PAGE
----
News from the CRC

New online - April 2016

New journal articles and reports on CRC research are now available online.

The Practical decision tools for improved decision-making project has published a report that proposes tools to monitor incident management teamsThere are a number of methods for examining the performance of teams, but none have been used in an emergency management context. The report reports on trials of two of these methods.

A number of journal articles have been published, from both Bushfire and Natural Hazards CRC and Bushfire CRC research. The Scientific diversity, scientific uncertainty and risk mitigation policy and planning study has a paper that reports on a case study of the Barwon-Otway area of Victoria. The area has recently been a pilot site for a new risk mitigation strategy utilising the bushfire simulation model PHOENIX RapidFire. Against simple equations between ‘more science’ and ‘less uncertainty,’ the paper presents results from interviews and a workshop with practitioners to investigate how scientific research interacts with and informs both bushfire policy and practice. This paper is available for free download until 20 May.

The Decision support system project has had a paper published that covers multiple plausible futures for climate, technology and socio-economics. The paper presents a multidisciplinary perspective on how these factors fit together to facilitate the development of strategies that are best suited to dealing with a deeply uncertain future.

Two PhD students have had papers published. Roozbeh Hasanzadeh Nafari presents a newly derived flood loss function for Australian residential structures, calibrated by using historic data collected from an extreme flood in Queensland in 2013. Results indicate that the precision of flood damage models is strongly dependent on selected stage damage curves, and flood damage estimation. This paper is available for free download.

Also available via a free download is a paper by Graham Dwyer, showing how sensemaking and learning has occurred during public inquires that have followed three major bushfires. 

Two papers have also been published from former Bushfire CRC projects. A paper examines the role of the value and expectancy tied to potential outcomes of defending vs evacuating on awareness of a bushfire. The study among 339 people in Western Australia revealed that residents intending to leave immediately on awareness of a bushfire differ from those not intending to leave immediately in both value and expectancy. Findings have important implications for strategies to influence residents’ response-related decision-making.

Also published is a paper on the fire behaviour of the December 2007 Rocky River fire on Kangaroo Island. The fire was simulated using the coupled atmosphere-fire behaviour model WRF-SFIRE, showing a number of interesting dynamical processes resulting from fire-atmosphere feedback. Findings raise questions as to the appropriate information to include in meteorological forecasts for fires, as well as future use of coupled and uncoupled fire simulation models in both operational and research settings.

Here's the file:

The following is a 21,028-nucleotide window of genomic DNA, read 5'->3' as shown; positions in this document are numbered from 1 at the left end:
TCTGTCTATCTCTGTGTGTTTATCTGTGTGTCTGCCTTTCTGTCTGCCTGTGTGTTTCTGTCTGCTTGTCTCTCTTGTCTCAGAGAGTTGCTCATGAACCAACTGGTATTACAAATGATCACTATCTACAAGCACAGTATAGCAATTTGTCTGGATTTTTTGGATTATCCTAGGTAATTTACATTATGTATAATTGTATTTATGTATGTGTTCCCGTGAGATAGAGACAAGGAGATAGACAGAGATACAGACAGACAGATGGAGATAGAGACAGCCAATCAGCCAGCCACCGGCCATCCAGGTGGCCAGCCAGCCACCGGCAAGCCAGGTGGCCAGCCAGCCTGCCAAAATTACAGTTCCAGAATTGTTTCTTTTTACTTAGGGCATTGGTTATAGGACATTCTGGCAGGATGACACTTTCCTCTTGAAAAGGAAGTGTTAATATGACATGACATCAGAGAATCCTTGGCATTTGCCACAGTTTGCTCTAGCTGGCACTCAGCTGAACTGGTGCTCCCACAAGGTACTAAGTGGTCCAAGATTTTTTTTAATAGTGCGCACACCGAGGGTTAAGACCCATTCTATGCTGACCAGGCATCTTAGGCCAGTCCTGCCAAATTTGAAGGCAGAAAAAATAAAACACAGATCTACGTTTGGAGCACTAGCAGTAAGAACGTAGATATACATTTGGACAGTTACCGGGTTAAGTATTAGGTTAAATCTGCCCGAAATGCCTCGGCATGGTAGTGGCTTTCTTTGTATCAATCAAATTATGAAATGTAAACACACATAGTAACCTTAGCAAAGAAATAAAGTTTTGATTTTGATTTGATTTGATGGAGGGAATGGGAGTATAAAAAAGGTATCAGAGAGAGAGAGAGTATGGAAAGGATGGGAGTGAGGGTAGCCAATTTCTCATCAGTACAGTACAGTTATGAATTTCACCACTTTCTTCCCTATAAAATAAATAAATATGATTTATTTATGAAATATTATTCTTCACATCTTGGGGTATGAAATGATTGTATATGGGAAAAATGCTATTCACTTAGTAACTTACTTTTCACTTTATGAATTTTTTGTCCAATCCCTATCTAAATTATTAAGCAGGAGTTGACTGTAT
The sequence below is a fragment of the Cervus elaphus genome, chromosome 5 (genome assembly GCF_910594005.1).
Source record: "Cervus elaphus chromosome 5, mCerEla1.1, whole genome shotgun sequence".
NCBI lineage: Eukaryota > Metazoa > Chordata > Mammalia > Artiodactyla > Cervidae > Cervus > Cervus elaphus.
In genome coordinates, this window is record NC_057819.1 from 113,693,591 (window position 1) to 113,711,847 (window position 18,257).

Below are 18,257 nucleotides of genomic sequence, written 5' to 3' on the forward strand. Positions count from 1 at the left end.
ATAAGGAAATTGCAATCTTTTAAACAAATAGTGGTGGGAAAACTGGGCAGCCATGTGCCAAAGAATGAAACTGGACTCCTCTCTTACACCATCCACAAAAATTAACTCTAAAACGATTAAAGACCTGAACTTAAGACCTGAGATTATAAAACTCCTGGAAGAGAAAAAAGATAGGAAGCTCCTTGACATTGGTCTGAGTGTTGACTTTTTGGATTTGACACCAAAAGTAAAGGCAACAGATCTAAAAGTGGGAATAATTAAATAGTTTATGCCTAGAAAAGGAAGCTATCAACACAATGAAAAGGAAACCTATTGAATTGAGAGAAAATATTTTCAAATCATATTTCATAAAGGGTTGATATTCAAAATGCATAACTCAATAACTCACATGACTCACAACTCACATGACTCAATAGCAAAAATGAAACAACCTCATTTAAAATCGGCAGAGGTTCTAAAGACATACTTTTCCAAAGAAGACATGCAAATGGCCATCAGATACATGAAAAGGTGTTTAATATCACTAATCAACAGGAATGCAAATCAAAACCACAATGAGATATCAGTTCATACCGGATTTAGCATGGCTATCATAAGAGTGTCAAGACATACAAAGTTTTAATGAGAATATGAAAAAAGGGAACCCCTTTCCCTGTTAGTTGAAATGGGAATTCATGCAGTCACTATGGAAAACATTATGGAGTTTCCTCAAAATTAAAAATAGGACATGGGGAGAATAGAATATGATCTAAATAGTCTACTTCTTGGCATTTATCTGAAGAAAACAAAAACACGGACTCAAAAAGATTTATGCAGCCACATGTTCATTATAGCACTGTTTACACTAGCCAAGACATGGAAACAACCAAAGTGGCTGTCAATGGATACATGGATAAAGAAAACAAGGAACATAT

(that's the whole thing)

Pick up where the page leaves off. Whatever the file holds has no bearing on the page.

More news from the CRC

International Day For Disaster Reduction
Sydney to host Australian forum for International Day for Disaster Reduction this Friday 13 October, with speakers covering international, national, state and local perspectives on disaster reduction.
Flooded road in South Australia. Photo: South Australia SES.
Flood warning research by the Bushfire and Natural Hazards CRC has been highlighted as one of the top ten science meets business innovations.
Storm surge damage at Ponte Vedra Florida from Hurricane Irma. Photo by Daniel Smith, Cyclone Testing Station.
Bushfire and Natural Hazards CRC researcher Dr Daniel Smith is part of an international team assessing the impacts from Hurricane Irma in Florida.
Dr Marta Yebra at the 2017 Research Forum
With a focus on the science of natural hazards, the papers from the 2017 Research Forum held in Sydney on 4 September are available. Delve into the science in detail, with a majority of research papers available in full.
Ed Pikusa and Holger Maier receive their outstanding achievement award from Dr Richard Thornton.
A cluster team and PhD student have been recognised with CRC awards at AFAC17 powered by INTERSCHUTZ, the CRC's annual conference held in collaboration with AFAC in Sydney recently.
Alex Wolkow assessed how sleep deprivation and stress impacted on firefighter performance.
The next round of funding is available for the CRC’s Tactical Research Fund, established to support short-duration research projects to meet the near term needs of Bushfire and Natural Hazards CRC partners.
Celeste Young presenting at the 2017 Research Forum
For a second straight year, the attendance record was broken at AFAC17 powered by INTERSCHUTZ, with more than 3,200 emergency service managers, volunteers, researchers and industry representatives gathering in Sydney...
CRC sign
New journal articles and reports on CRC research are available online.
Ngarkat, Sth Australia, fire and smoke
New fire modelling software, teaching kids about bushfire and research on Cyclone Debbie are all covered in the latest edition of Fire Australia.
An aerial shot of the damage from the Margaret River fire in 2011
Prescribed burning can be a highly effective bushfire mitigation strategy, but despite good science, planning and practice, it is an inherently risky business.

News archives

All the resources from our 2016 conference

Research program in detail

Where, why and how are Australians dying in floods?

2015-2016 year in review

Bushfire planning with kids ebook

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